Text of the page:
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Behold! A VR Headset That Kills You If You Die In A Game

More like Deadaverse, right?


If you don't know much about Palmer Luckey, you would be forgiven. These days, Luckey, a 30-year-old filthy rich entrepreneur, runs Anduril Industries, which sells automatic drones and other equipment that militaries use to kill people. With this in mind, it should be no surprise that Luckey—who rose to prominence as the founder of Oculus VR and Oculus Rift, one of the first widely-recognized VR headsets that emerged during that latest wave of tech innovation which he sold to Mark Zuckerberg's Meta—says he's now developed a headset that will actually kill you if you die in a VR setting as simple as a video game, for example.

"The idea of tying your real life to your virtual avatar has always fascinated me," Luckey wrote this week in a lengthy blog post titled "If you die in the game, you die in real life." Posited Luckey, "You instantly raise the stakes to the maximum level and force people to fundamentally rethink how they interact with the virtual world and the players inside it."

Yeah, you think, Palmer? Imagine if people applied this much purpose and mindfulness to, say, addressing the world climate crisis, ending poverty, defeating disease. Anything really, but a major advancement in any one of these areas would be a modern marvel. But no. Instead, America's young and brightest talent is working on ways to bite the big one for real while playing Drop Dead, or one of the many other VR games on the market right now. Like Prince said, it's a sign of the times.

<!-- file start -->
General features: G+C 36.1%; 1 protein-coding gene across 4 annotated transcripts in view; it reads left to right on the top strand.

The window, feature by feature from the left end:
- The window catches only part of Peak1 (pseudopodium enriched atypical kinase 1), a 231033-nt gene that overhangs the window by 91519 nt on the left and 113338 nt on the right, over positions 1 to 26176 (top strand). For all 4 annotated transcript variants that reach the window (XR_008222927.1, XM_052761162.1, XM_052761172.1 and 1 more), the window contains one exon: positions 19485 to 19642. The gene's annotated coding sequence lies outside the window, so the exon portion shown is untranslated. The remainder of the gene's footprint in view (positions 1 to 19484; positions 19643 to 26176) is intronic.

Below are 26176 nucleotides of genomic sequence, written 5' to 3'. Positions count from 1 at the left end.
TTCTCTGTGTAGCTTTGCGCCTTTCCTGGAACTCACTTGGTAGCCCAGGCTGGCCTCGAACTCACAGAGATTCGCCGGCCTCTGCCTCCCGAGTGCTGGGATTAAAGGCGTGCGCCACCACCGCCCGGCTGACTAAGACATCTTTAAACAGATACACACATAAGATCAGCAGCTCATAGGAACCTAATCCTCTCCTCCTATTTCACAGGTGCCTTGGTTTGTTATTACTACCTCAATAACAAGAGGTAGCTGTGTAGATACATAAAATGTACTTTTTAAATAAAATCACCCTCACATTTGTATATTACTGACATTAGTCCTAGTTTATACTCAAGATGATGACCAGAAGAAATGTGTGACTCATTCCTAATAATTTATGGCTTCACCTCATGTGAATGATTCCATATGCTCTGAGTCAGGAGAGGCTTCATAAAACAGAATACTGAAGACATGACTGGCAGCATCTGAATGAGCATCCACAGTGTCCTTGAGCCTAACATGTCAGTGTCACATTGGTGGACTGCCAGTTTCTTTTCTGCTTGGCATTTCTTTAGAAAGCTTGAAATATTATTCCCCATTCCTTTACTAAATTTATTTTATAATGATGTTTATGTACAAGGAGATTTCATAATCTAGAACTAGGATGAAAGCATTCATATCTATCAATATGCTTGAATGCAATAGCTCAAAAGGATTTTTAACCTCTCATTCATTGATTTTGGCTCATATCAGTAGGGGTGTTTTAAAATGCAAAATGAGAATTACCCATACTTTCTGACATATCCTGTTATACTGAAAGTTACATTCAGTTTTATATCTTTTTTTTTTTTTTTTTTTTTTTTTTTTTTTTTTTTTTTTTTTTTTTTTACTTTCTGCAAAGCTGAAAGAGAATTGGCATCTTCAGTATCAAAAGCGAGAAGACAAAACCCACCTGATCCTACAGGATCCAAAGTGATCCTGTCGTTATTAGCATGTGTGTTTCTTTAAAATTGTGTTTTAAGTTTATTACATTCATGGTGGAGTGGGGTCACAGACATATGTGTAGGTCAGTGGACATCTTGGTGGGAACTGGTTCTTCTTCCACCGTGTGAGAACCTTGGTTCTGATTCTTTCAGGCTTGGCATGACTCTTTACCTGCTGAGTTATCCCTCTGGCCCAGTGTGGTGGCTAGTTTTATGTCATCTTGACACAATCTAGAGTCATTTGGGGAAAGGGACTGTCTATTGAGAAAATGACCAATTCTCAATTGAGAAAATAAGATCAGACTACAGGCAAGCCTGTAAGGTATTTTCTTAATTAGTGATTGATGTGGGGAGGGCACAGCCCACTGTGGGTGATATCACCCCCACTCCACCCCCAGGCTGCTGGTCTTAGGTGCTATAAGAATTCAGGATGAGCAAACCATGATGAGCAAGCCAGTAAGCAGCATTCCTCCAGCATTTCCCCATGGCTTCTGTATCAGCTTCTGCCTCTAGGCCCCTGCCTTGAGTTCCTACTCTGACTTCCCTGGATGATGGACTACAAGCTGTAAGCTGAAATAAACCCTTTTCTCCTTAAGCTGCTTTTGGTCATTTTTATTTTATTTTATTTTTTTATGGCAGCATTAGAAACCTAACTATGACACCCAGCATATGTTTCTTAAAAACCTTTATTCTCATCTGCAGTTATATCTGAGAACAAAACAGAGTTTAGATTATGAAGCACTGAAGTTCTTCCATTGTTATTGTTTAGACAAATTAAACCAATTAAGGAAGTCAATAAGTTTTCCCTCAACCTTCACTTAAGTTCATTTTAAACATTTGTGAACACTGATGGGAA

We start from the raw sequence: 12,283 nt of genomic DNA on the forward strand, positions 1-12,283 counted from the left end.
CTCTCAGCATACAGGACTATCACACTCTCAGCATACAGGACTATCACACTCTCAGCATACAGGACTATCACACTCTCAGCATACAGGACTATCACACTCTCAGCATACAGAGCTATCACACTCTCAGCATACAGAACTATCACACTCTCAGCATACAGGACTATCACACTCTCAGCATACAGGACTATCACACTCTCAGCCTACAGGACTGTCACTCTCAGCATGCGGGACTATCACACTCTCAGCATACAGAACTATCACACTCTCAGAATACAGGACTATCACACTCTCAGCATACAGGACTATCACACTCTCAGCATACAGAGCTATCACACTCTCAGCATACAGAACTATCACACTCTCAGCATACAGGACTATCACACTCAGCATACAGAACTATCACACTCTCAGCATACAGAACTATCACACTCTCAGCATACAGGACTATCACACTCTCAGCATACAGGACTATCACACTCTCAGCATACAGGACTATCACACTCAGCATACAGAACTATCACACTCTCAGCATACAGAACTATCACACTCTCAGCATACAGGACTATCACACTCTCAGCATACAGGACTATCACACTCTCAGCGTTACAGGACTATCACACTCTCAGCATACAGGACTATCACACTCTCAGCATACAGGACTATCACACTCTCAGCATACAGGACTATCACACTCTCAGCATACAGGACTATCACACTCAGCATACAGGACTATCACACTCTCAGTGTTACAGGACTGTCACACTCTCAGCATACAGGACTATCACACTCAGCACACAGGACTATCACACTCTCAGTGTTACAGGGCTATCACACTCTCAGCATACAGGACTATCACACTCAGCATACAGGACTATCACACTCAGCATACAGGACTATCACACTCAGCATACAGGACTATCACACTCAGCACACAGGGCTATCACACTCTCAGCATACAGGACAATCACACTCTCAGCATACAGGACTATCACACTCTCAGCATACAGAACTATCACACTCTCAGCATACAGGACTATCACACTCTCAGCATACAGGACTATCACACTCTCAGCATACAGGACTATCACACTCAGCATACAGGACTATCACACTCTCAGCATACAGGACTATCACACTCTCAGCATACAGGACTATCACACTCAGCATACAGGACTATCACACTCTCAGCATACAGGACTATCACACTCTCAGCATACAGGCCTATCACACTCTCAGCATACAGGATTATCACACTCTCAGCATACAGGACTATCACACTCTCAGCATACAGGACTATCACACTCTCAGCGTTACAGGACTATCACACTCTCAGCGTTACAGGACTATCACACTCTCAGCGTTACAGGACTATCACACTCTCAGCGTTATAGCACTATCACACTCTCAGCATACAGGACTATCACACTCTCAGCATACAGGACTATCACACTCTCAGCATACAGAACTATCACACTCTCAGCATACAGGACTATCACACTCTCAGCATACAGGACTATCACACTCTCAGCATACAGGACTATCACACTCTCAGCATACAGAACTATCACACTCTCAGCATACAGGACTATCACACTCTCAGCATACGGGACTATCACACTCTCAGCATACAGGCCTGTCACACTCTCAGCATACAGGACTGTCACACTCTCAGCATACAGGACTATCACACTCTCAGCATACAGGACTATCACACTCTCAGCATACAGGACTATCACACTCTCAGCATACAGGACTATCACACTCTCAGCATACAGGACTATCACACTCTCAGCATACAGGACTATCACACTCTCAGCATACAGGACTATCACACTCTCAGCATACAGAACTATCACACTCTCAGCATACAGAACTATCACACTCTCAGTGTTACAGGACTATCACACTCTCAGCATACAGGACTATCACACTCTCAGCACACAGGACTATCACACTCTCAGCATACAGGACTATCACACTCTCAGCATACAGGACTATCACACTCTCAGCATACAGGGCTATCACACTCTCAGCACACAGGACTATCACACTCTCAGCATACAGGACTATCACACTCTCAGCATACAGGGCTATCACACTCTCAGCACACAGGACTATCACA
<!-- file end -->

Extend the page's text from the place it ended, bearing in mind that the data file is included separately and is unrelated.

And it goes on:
It's important to note the developed headset, in its current state, is just a machine of war, as Palmer admitted, he's been unable to "perfect VR half of the equation" just yet, but he's optimistic.

"St this point, it is just a piece of office art, a thought-provoking reminder of unexplored avenues in game design. It is also, as far as I know, the first non-fiction example of a VR device that can actually kill the user. It won't be the last."

Probably not. We're definitely all doomed, though. That is for sure. Oh, and if you want the fucking horrific details of how it'll kill you, have fun with the next paragraph.

"…I used three of the explosive charge modules I usually use for a different project, tying them to a narrow-band photosensor that can detect when the screen flashes red at a specific frequency, making game-over integration on the part of the developer very easy. When an appropriate game-over screen is displayed, the charges fire, instantly destroying the brain of the user."

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